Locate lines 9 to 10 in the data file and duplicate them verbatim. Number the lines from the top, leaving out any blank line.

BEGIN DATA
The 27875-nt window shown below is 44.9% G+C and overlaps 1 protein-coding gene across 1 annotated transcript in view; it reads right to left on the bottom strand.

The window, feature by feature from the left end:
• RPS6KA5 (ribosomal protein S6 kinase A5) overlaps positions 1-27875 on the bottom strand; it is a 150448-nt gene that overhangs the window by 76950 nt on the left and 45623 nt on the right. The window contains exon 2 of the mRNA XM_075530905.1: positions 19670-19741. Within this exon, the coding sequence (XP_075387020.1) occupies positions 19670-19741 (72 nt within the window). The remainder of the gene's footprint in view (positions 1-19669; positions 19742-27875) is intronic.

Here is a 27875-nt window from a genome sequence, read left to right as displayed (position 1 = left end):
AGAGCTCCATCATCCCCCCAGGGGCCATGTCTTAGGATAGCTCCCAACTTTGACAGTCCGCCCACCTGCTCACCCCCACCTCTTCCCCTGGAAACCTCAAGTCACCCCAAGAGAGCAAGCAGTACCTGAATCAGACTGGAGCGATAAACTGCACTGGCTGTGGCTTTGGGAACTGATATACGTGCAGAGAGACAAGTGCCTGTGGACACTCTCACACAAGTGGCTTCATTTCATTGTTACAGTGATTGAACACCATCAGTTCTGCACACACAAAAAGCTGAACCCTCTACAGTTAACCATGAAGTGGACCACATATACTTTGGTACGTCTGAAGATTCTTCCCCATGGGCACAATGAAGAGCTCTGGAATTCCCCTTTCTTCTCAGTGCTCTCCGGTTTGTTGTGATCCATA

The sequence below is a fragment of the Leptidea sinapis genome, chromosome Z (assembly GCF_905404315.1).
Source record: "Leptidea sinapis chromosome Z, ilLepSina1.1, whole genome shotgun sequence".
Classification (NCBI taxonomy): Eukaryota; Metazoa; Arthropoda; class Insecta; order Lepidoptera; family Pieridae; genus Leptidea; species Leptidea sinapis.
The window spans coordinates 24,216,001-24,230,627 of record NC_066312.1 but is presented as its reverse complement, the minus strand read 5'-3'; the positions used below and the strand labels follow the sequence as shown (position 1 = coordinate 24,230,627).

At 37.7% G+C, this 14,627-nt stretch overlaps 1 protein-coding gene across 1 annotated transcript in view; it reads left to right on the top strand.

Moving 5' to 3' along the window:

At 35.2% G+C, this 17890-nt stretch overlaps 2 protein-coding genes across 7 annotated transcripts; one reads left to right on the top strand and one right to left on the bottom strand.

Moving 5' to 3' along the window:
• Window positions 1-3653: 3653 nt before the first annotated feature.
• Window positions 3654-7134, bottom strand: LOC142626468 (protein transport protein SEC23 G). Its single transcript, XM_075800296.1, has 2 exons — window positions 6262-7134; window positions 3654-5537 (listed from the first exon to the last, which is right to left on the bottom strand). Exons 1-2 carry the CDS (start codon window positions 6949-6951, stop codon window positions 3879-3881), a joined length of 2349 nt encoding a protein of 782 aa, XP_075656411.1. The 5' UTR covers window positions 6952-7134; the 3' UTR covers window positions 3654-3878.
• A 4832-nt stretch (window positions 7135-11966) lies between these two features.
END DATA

The window spans coordinates 24,216,001-24,230,627 of record NC_066312.1 but is presented as its reverse complement, the minus strand read 5'-3'; the positions used below and the strand labels follow the sequence as shown (position 1 = coordinate 24,230,627).

At 37.7% G+C, this 14,627-nt stretch overlaps 1 protein-coding gene across 1 annotated transcript in view; it reads left to right on the top strand.